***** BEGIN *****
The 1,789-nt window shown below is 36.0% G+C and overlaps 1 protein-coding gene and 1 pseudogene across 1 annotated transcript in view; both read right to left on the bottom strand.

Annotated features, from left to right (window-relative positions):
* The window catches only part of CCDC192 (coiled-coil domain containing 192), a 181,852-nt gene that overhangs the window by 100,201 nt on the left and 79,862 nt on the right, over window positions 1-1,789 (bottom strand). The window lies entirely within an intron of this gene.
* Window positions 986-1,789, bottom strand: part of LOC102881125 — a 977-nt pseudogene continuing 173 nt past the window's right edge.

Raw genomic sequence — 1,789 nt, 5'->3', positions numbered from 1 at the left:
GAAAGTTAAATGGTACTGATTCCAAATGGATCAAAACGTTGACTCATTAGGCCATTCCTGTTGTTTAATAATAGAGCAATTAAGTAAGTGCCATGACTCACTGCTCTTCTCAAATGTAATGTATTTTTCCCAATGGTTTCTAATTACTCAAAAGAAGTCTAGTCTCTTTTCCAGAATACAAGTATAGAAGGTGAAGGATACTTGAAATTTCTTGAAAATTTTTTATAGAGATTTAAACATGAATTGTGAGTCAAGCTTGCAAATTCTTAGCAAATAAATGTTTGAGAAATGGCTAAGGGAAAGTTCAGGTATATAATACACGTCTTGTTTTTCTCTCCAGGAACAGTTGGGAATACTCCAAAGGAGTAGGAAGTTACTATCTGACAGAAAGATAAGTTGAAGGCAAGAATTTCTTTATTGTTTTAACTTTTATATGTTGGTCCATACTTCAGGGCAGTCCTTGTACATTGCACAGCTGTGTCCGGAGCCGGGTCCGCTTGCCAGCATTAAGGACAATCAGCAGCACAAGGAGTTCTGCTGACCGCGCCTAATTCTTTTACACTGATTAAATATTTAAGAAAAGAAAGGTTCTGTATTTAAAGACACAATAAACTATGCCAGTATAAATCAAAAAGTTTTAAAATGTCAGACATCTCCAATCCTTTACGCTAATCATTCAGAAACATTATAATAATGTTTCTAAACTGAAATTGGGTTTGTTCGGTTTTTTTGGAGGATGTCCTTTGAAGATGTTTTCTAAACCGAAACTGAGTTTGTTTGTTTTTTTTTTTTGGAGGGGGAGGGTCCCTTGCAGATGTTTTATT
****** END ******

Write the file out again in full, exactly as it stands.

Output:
The 1,789-nt window shown below is 36.0% G+C and overlaps 1 protein-coding gene and 1 pseudogene across 1 annotated transcript in view; both read right to left on the bottom strand.

Annotated features, from left to right (window-relative positions):
* The window catches only part of CCDC192 (coiled-coil domain containing 192), a 181,852-nt gene that overhangs the window by 100,201 nt on the left and 79,862 nt on the right, over window positions 1-1,789 (bottom strand). The window lies entirely within an intron of this gene.
* Window positions 986-1,789, bottom strand: part of LOC102881125 — a 977-nt pseudogene continuing 173 nt past the window's right edge.

Raw genomic sequence — 1,789 nt, 5'->3', positions numbered from 1 at the left:
GAAAGTTAAATGGTACTGATTCCAAATGGATCAAAACGTTGACTCATTAGGCCATTCCTGTTGTTTAATAATAGAGCAATTAAGTAAGTGCCATGACTCACTGCTCTTCTCAAATGTAATGTATTTTTCCCAATGGTTTCTAATTACTCAAAAGAAGTCTAGTCTCTTTTCCAGAATACAAGTATAGAAGGTGAAGGATACTTGAAATTTCTTGAAAATTTTTTATAGAGATTTAAACATGAATTGTGAGTCAAGCTTGCAAATTCTTAGCAAATAAATGTTTGAGAAATGGCTAAGGGAAAGTTCAGGTATATAATACACGTCTTGTTTTTCTCTCCAGGAACAGTTGGGAATACTCCAAAGGAGTAGGAAGTTACTATCTGACAGAAAGATAAGTTGAAGGCAAGAATTTCTTTATTGTTTTAACTTTTATATGTTGGTCCATACTTCAGGGCAGTCCTTGTACATTGCACAGCTGTGTCCGGAGCCGGGTCCGCTTGCCAGCATTAAGGACAATCAGCAGCACAAGGAGTTCTGCTGACCGCGCCTAATTCTTTTACACTGATTAAATATTTAAGAAAAGAAAGGTTCTGTATTTAAAGACACAATAAACTATGCCAGTATAAATCAAAAAGTTTTAAAATGTCAGACATCTCCAATCCTTTACGCTAATCATTCAGAAACATTATAATAATGTTTCTAAACTGAAATTGGGTTTGTTCGGTTTTTTTGGAGGATGTCCTTTGAAGATGTTTTCTAAACCGAAACTGAGTTTGTTTGTTTTTTTTTTTTGGAGGGGGAGGGTCCCTTGCAGATGTTTTATT